New law will help protect our drinking water from blasting effects

To the Editor: 

When I ask my children, “Do you have your bottle of water?” I’m not referring to water purchased from a store. I am asking about bottles filled with tap water from our own well.  Like many families, we have been drinking the water from wells in our community for generations.

While we may not think much about it, we must keep in mind that our area is defined by karst topography, which is characterized by springs, caves, sinkholes, and a unique hydrogeology that results in aquifers that are highly productive, but extremely vulnerable to contamination.

That is why I am pleased to have co-sponsored the “Drinking Water Protection Law,” which the Albany County Legislature adopted unanimously. I am hopeful this local law will help protect public health and our drinking water from the effects of blasting, which is currently being proposed in areas of our county.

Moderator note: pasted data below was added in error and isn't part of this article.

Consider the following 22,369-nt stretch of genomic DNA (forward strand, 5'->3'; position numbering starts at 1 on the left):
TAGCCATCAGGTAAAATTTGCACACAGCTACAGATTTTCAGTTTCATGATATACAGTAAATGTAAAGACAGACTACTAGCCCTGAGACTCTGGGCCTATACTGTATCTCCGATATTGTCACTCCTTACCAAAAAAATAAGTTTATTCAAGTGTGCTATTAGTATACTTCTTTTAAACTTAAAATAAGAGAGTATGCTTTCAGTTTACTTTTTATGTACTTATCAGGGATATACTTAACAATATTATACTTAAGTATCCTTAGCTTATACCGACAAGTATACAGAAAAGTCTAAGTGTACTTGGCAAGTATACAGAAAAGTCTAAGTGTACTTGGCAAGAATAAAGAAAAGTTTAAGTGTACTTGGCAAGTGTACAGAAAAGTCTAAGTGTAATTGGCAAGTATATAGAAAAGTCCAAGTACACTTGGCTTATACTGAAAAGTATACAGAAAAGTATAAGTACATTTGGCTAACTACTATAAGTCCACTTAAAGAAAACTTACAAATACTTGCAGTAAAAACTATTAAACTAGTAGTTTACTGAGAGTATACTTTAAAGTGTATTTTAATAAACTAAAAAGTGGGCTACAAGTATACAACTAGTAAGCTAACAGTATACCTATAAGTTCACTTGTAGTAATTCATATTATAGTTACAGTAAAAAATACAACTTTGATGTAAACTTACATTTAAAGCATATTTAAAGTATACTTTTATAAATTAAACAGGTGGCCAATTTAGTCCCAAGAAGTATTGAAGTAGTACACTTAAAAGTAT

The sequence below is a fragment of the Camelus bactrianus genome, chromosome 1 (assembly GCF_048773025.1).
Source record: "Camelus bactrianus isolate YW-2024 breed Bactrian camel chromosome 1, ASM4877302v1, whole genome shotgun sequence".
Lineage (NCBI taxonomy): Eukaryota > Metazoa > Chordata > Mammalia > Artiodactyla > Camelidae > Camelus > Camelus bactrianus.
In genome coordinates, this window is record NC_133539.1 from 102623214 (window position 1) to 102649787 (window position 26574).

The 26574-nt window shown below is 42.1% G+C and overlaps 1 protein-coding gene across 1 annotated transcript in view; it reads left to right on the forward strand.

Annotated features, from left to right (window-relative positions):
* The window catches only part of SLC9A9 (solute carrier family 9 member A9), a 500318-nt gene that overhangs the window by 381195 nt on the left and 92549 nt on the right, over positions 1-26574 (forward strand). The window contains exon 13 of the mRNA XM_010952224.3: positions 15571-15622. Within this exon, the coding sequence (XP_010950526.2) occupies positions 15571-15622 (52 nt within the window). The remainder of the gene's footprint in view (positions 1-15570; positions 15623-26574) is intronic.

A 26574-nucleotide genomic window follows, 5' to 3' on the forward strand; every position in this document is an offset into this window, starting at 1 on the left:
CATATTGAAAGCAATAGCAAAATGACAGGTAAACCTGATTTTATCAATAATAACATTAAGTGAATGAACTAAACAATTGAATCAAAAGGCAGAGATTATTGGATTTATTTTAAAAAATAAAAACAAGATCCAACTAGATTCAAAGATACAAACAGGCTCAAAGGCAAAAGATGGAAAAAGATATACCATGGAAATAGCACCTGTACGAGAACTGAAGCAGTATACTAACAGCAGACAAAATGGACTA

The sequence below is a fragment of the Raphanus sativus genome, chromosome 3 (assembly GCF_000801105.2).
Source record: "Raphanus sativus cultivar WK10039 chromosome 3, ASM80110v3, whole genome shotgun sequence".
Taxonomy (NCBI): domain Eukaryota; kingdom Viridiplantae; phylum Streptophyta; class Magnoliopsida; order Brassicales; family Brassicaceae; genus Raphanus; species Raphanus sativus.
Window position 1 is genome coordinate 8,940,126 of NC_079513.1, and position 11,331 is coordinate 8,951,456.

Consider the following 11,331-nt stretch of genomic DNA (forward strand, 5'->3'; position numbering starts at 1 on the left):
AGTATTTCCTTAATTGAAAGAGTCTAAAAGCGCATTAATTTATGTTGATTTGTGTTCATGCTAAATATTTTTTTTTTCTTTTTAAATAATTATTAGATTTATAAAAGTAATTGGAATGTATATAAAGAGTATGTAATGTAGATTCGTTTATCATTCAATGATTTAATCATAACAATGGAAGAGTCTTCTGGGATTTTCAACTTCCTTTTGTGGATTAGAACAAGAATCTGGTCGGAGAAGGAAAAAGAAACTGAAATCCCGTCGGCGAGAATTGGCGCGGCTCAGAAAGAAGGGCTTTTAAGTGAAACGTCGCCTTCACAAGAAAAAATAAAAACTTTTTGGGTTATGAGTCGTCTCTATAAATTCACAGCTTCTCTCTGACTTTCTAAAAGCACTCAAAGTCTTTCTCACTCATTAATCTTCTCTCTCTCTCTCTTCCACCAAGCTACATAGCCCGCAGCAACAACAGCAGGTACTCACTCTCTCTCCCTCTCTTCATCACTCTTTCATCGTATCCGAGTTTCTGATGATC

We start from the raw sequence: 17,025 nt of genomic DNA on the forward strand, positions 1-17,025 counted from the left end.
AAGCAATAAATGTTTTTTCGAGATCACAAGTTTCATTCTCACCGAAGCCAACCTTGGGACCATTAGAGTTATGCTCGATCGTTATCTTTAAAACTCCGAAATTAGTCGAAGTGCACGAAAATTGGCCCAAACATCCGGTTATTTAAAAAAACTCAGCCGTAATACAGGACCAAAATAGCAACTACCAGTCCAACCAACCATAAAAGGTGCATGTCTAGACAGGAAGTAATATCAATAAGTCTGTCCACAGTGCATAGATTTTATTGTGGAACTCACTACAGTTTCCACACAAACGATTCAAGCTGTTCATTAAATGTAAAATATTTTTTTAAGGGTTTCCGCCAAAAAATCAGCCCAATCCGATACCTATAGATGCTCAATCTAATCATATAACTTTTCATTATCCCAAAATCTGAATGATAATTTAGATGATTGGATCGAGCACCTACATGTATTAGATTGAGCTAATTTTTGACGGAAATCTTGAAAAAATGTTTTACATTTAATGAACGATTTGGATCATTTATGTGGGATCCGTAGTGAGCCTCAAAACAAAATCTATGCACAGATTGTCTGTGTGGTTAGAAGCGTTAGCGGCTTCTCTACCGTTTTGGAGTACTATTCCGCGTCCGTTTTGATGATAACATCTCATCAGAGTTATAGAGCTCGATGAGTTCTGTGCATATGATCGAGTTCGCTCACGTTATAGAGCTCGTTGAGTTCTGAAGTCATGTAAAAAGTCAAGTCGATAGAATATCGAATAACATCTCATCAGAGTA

The “Drinking Water Protection Law” (Local law “B” for 2015) requires notification to residents within one mile of the blast area.  Free pre-blast well water analysis will be offered.

After the blast, any residents suspecting contamination or volume/yield reduction of their wells water, will have six months to file a complaint with the Albany County Health Department.  The department will investigate and will be able to require the blaster to perform free post-blast water analysis.

Civil penalties, up to $15,000, can be assessed.  More importantly, the blaster can be required to provide alternate water supplies to affected residents until their well-water problems are resolved.

If you have any questions or concerns or would like a copy of this law, please contact the Albany County Department of Health at 447-4698 or my office at 447-7164. You may also visit for more information.

Travis Stevens, 31st District

Albany County Legislator

Editor’s note: Travis Stevens, of Knox, is up for re-election in the fall.

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